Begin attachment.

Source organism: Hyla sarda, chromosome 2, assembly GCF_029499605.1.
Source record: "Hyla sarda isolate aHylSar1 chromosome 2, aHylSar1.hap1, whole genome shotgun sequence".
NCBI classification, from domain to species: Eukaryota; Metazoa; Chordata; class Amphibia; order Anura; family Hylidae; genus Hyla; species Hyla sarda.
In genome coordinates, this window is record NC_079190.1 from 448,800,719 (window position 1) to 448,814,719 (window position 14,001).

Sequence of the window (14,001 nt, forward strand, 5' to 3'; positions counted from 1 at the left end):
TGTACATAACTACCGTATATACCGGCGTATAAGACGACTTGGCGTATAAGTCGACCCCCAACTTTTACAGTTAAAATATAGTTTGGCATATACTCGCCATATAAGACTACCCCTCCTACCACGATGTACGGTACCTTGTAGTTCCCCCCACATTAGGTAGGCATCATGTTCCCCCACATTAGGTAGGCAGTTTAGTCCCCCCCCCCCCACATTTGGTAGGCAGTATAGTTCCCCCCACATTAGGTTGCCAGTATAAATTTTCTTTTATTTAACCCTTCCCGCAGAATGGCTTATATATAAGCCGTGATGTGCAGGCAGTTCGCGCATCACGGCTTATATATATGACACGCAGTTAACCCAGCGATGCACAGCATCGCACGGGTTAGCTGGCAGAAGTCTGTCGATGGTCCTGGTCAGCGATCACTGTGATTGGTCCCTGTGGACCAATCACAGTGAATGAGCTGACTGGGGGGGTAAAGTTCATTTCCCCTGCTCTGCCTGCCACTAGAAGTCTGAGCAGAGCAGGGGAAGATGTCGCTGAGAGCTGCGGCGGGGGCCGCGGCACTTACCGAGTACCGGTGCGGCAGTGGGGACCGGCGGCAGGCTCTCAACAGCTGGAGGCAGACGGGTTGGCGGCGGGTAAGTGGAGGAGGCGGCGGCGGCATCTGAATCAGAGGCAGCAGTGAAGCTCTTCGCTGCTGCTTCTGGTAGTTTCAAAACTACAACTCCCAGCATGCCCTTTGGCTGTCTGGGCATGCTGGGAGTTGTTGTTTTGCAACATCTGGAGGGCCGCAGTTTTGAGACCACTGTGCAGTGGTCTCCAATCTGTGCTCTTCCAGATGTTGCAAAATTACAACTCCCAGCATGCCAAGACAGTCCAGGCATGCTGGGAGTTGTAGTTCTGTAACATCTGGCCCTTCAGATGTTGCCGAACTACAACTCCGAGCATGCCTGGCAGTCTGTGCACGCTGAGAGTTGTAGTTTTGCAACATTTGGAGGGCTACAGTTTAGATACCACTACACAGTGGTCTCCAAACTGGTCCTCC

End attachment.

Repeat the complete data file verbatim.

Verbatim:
Source organism: Hyla sarda, chromosome 2, assembly GCF_029499605.1.
Source record: "Hyla sarda isolate aHylSar1 chromosome 2, aHylSar1.hap1, whole genome shotgun sequence".
NCBI classification, from domain to species: Eukaryota; Metazoa; Chordata; class Amphibia; order Anura; family Hylidae; genus Hyla; species Hyla sarda.
In genome coordinates, this window is record NC_079190.1 from 448,800,719 (window position 1) to 448,814,719 (window position 14,001).

Sequence of the window (14,001 nt, forward strand, 5' to 3'; positions counted from 1 at the left end):
TGTACATAACTACCGTATATACCGGCGTATAAGACGACTTGGCGTATAAGTCGACCCCCAACTTTTACAGTTAAAATATAGTTTGGCATATACTCGCCATATAAGACTACCCCTCCTACCACGATGTACGGTACCTTGTAGTTCCCCCCACATTAGGTAGGCATCATGTTCCCCCACATTAGGTAGGCAGTTTAGTCCCCCCCCCCCCACATTTGGTAGGCAGTATAGTTCCCCCCACATTAGGTTGCCAGTATAAATTTTCTTTTATTTAACCCTTCCCGCAGAATGGCTTATATATAAGCCGTGATGTGCAGGCAGTTCGCGCATCACGGCTTATATATATGACACGCAGTTAACCCAGCGATGCACAGCATCGCACGGGTTAGCTGGCAGAAGTCTGTCGATGGTCCTGGTCAGCGATCACTGTGATTGGTCCCTGTGGACCAATCACAGTGAATGAGCTGACTGGGGGGGTAAAGTTCATTTCCCCTGCTCTGCCTGCCACTAGAAGTCTGAGCAGAGCAGGGGAAGATGTCGCTGAGAGCTGCGGCGGGGGCCGCGGCACTTACCGAGTACCGGTGCGGCAGTGGGGACCGGCGGCAGGCTCTCAACAGCTGGAGGCAGACGGGTTGGCGGCGGGTAAGTGGAGGAGGCGGCGGCGGCATCTGAATCAGAGGCAGCAGTGAAGCTCTTCGCTGCTGCTTCTGGTAGTTTCAAAACTACAACTCCCAGCATGCCCTTTGGCTGTCTGGGCATGCTGGGAGTTGTTGTTTTGCAACATCTGGAGGGCCGCAGTTTTGAGACCACTGTGCAGTGGTCTCCAATCTGTGCTCTTCCAGATGTTGCAAAATTACAACTCCCAGCATGCCAAGACAGTCCAGGCATGCTGGGAGTTGTAGTTCTGTAACATCTGGCCCTTCAGATGTTGCCGAACTACAACTCCGAGCATGCCTGGCAGTCTGTGCACGCTGAGAGTTGTAGTTTTGCAACATTTGGAGGGCTACAGTTTAGATACCACTACACAGTGGTCTCCAAACTGGTCCTCC